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  • Author or Editor: M.L. Nesbitt x
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R.C. Ebel, B.L. Campbell, M.L. Nesbitt, W.A. Dozier, J.K. Lindsey and B.S. Wilkins

Estimates of long-term freeze-risk aid decisions regarding crop, cultivar, and rootstock selection, cultural management practices that promote cold hardiness, and methods of freeze protection. Citrus cold hardiness is mostly a function of air temperature, but historical weather records typically contain only daily maximum (Tmax) and minimum (Tmin) air temperatures. A mathematical model was developed that used Tmax and Tmin to estimate air temperature every hour during the diurnal cycle; a cold-hardiness index (CHI500) was calculated by summing the hours ≤10°C for the 500 h before each day; and the CHI500 was regressed against critical temperatures (Tc) that cause injury. The CHI500 was calculated from a weather station located within 0.1 km of an experimental grove and in the middle of the satsuma mandarin (Citrus unshiu Marc.) industry in southern Alabama. Calculation of CHI500 was verified by regressing a predicted CHI500 using Tmax and Tmin, to a measured CHI500 calculated using air temperatures measured every hour for 4 winter seasons (1999-2003). Predicted CHI500 was linearly related to measured CHI500 (r 2 = 0.982). However, the slope was a little low such that trees with a CHI500 = 400, near the maximum cold-hardiness level achieved in this study, had predicted Tc that was 0.5 °C lower than measured Tc. Predicted and measured Tc were similar for nonhardened trees (CHI500 = 0). The ability of predicted Tc to estimate freeze injury was determined in 18 winter seasons where freeze injury was recorded. During injurious freeze events, predicted Tc was higher than Tmin except for a freeze on 8 Mar. 1996. In some freezes where the difference in Tc and Tmin was <0.5 °C there were no visible injury symptoms. Injury by the freeze on 8 Mar. 1996 was due, in part, to abnormally rapid deacclimation because of defoliation by an earlier freeze on 4-6 Feb. the same year. A freeze rating scale was developed that related the difference in Tc and Tmin to the extent of injury. Severe freezes were characterized by tree death (Tc - Tmin > 3.0 °C), moderate freezes by foliage kill and some stem dieback (1.0 °C ≤ Tc - Tmin ≤ 3.0 °C), and slight freezes by slight to no visible leaf injury (Tc - Tmin < 1.0 °C). The model was applied to Tmax and Tmin recorded daily from 1948 through 2004 to estimate long-term freeze-risk for economically damaging freezes (severe and moderate freeze ratings). Economically damaging freezes occurred 1 out of 4 years in the 56-year study, although 8 of the 14 freeze years occurred in two clusters, the first 5 years in the 1960s and 1980s. Potential modification of freeze-risk using within-tree microsprinkler irrigation and more cold-hardy cultivars was discussed.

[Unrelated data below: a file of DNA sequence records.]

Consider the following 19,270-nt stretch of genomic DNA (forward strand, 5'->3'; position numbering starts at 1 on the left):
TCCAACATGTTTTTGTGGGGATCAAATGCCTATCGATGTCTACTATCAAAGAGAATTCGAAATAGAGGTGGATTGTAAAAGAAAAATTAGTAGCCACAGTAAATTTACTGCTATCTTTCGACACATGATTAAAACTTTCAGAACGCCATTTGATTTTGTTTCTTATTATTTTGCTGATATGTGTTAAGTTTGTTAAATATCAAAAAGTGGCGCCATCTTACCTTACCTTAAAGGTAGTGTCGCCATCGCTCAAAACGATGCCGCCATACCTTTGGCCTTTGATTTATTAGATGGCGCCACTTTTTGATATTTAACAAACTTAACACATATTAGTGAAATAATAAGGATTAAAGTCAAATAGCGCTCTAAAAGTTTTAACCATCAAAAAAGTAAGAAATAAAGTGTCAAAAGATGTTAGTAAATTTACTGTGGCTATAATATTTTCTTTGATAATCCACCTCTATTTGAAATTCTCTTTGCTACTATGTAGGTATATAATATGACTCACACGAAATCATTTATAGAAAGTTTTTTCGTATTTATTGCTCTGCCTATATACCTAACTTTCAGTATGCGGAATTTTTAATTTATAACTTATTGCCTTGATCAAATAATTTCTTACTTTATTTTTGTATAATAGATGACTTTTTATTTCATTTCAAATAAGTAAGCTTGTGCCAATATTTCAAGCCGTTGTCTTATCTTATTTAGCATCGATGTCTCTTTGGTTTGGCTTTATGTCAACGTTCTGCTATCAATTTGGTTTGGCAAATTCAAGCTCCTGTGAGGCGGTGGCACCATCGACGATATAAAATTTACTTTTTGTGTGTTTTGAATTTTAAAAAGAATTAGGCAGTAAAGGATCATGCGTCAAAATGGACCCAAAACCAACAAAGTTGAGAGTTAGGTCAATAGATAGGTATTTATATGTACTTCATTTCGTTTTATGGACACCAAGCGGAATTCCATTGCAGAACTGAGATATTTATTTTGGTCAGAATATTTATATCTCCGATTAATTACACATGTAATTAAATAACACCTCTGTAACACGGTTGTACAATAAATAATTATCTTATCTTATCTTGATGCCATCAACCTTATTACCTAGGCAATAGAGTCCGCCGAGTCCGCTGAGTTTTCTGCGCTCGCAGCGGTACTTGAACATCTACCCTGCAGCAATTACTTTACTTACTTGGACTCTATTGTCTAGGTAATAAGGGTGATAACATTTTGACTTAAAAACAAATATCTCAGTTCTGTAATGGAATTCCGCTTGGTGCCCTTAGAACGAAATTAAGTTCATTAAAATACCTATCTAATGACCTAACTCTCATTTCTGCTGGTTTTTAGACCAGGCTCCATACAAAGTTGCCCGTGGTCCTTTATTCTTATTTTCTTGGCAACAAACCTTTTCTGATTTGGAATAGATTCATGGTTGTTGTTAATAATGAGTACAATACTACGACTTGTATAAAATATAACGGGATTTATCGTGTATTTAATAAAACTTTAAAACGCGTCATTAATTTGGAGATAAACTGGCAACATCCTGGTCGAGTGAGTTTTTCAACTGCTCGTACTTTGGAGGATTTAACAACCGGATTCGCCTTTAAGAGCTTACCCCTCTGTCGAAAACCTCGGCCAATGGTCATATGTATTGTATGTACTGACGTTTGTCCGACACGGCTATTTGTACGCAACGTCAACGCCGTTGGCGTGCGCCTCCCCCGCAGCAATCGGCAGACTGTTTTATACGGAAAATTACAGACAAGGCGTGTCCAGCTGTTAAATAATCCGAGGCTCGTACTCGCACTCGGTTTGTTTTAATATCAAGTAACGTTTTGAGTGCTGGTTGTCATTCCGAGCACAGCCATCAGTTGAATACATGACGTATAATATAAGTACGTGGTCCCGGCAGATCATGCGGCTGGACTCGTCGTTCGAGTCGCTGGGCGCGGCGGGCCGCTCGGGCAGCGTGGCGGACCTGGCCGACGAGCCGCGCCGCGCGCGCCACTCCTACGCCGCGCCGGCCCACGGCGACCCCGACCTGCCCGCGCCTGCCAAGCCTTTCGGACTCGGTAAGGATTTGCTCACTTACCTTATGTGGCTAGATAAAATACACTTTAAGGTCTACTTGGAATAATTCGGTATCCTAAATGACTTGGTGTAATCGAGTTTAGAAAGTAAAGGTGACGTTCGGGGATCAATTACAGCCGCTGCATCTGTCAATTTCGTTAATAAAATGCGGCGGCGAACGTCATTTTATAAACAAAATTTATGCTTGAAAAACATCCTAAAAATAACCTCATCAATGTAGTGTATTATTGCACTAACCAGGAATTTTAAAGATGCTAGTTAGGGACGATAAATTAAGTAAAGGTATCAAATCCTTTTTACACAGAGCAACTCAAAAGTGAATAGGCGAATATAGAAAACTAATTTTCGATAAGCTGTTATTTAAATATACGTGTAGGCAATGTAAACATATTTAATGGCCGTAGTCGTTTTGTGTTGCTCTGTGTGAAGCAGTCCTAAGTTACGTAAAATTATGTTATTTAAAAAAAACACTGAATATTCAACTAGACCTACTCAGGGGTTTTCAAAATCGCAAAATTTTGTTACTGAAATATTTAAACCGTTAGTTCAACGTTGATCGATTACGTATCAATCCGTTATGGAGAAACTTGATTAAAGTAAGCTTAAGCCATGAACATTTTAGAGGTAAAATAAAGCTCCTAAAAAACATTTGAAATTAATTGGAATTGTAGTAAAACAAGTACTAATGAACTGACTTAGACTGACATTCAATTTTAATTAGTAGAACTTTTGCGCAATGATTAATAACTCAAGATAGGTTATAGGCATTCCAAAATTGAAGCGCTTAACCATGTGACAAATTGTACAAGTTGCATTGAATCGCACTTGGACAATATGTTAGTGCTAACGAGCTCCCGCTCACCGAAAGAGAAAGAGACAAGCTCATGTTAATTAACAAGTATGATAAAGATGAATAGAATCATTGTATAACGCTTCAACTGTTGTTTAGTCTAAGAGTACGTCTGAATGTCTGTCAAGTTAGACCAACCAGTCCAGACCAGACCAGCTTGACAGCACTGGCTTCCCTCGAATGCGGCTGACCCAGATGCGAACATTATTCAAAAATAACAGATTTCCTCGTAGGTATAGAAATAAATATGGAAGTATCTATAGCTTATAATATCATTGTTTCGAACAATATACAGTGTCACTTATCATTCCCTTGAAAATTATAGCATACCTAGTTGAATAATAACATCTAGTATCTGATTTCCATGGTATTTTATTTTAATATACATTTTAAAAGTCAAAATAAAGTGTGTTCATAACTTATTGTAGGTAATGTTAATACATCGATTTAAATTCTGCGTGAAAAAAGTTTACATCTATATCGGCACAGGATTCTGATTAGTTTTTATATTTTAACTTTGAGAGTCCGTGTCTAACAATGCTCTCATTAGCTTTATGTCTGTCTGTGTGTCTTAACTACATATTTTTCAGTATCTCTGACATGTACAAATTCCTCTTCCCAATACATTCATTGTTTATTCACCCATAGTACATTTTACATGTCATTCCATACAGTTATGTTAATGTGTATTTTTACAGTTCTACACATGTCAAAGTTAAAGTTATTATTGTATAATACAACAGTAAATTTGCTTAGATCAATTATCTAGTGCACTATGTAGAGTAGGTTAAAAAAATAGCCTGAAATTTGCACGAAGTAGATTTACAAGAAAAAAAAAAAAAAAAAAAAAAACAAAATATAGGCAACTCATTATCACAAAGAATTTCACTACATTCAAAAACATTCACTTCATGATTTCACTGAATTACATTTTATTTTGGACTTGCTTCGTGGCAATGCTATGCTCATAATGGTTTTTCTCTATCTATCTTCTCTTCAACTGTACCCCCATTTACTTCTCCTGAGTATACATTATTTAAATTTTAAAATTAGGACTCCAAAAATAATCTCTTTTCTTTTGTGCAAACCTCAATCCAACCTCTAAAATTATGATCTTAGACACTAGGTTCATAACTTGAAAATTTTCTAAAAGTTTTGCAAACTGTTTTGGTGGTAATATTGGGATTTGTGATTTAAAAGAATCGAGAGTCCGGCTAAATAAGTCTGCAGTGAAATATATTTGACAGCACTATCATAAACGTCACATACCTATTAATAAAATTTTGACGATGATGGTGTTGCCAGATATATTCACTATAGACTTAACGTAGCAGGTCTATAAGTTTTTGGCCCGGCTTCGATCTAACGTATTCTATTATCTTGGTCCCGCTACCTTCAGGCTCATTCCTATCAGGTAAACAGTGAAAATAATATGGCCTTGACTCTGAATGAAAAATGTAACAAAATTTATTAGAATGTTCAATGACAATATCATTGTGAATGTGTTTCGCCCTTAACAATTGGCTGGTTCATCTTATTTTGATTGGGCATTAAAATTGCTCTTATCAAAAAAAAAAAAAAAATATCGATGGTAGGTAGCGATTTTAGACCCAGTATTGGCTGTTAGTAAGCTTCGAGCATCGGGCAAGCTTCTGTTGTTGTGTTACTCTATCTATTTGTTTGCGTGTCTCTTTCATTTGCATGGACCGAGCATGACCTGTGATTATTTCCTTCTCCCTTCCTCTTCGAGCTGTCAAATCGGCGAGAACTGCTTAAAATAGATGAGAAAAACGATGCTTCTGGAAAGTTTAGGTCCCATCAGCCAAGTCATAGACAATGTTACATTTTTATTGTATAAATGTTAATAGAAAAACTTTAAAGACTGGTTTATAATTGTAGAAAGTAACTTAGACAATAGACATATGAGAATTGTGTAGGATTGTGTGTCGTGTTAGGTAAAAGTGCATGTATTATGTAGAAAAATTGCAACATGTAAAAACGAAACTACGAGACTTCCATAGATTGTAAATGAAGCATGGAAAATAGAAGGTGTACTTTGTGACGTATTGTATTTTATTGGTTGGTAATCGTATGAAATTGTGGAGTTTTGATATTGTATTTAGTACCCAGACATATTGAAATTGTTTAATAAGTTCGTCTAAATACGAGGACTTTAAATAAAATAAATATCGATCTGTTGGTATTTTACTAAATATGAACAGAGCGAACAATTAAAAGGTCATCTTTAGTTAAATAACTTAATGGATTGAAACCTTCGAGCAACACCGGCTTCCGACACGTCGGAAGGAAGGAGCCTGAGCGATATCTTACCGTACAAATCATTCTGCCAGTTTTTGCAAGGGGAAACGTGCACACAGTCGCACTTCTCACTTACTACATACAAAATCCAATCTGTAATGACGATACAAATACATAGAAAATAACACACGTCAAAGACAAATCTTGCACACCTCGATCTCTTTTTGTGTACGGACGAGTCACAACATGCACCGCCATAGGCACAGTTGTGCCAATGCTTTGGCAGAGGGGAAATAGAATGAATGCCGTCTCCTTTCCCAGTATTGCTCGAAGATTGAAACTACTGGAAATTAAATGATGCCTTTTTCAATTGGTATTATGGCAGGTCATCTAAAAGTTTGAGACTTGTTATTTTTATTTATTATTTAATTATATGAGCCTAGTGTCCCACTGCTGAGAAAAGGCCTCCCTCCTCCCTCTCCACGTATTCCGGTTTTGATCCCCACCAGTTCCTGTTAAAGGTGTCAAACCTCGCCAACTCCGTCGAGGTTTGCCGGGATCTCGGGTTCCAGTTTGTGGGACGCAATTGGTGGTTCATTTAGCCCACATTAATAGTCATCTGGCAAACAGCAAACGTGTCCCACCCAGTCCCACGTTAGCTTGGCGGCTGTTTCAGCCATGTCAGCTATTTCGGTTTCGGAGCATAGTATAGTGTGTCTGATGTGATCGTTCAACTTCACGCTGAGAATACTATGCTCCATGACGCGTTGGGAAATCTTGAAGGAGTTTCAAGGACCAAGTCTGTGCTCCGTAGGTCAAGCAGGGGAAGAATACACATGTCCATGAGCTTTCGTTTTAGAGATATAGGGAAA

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T.E. Thompson, W.D. Goff, M.L. Nesbitt, R.E. Worley, R.D. O'Barr and B.W. Wood

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R.C. Ebel, P.A. Carter, W.A. Dozier, D.A. Findley, M.L. Nesbitt, B.R. Hockema and J.L. Sibley

The current study was conducted to relate ice formation to the pattern and rate of leaf and stem injury of Satsuma mandarins on trifoliate orange rootstock. Potted trees were unacclimated, moderately acclimated or fully acclimated by exposing trees to 32/21 °C, 15/7 °C or 10/4 °C, respectively. Freezing treatments consisted of decreasing air temperature at 2 °C·h-1 until ice formed as evidenced by exotherms determined using differential thermal analysis of stems. Air temperature was then decreased, held constant, or increased and held constant to simulate severe, moderate and mild freeze conditions, respectively. All treatment exhibited exotherms at -2 to -4 °C, which were smaller with milder freezing treatments. Only the fully acclimated trees exhibited multiple exotherms. Leaf watersoaking, an indication of ice formation, occurred concurrently with stem exotherms except for fully acclimated trees where there was up to a 30-min delay and which corresponded with the second exotherm. Electrolyte leakage of leaves began to increase near the peak of the stem exotherm, but increased more slowly with milder freezing temperature treatments. In some treatments, electrolyte leakage reached a plateau near 50% but leaves survived. Leaves died when whole-leaf electrolyte leakage exceeded 50%. These data are discussed within the framework of a proposed mechanism of injury of Satsuma mandarin leaves by subfreezing temperatures, especially multiple exotherms of fully acclimated trees, and the plateau of electrolyte leakage of leaves at the critical level for survival.

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R.C. Ebel, W.A. Dozier Jr., M.L. Nesbitt, N.R. McDaniel, A.A. Powell, A. W. Caylor and W.R. Okie

There are a limited number of peach and nectarine cultivars available with chilling requirements that perform well in the Gulf Coast area of Alabama. A test planting of 40 peach and 13 nectarine cultivars was established in 1985 at the Gulf Coast Substation at Fairhope, Ala. The plot was prepared and trees grown according to commercial procedures. Blocks of four trees of each cultivar were planted on a 6 x 6-m spacing. Chill hours were calculated each year based on number of hours at or below 7.3 °C; starting from and including the first 10 consecutive days a total of 50 hours were accumulated to 15 Feb. Data collected included date of full bloom, first harvest date, and total yield. Fruit were measured or rated for skin color, attractiveness, firmness, stone freeness, pubescence, flesh color, dessert quality, shape, weight, percentage with split pits, and occurrence of malformed sutures and extended tips. All cultivars were evaluated for 9 years (1987–95). The best performing varieties are discussed.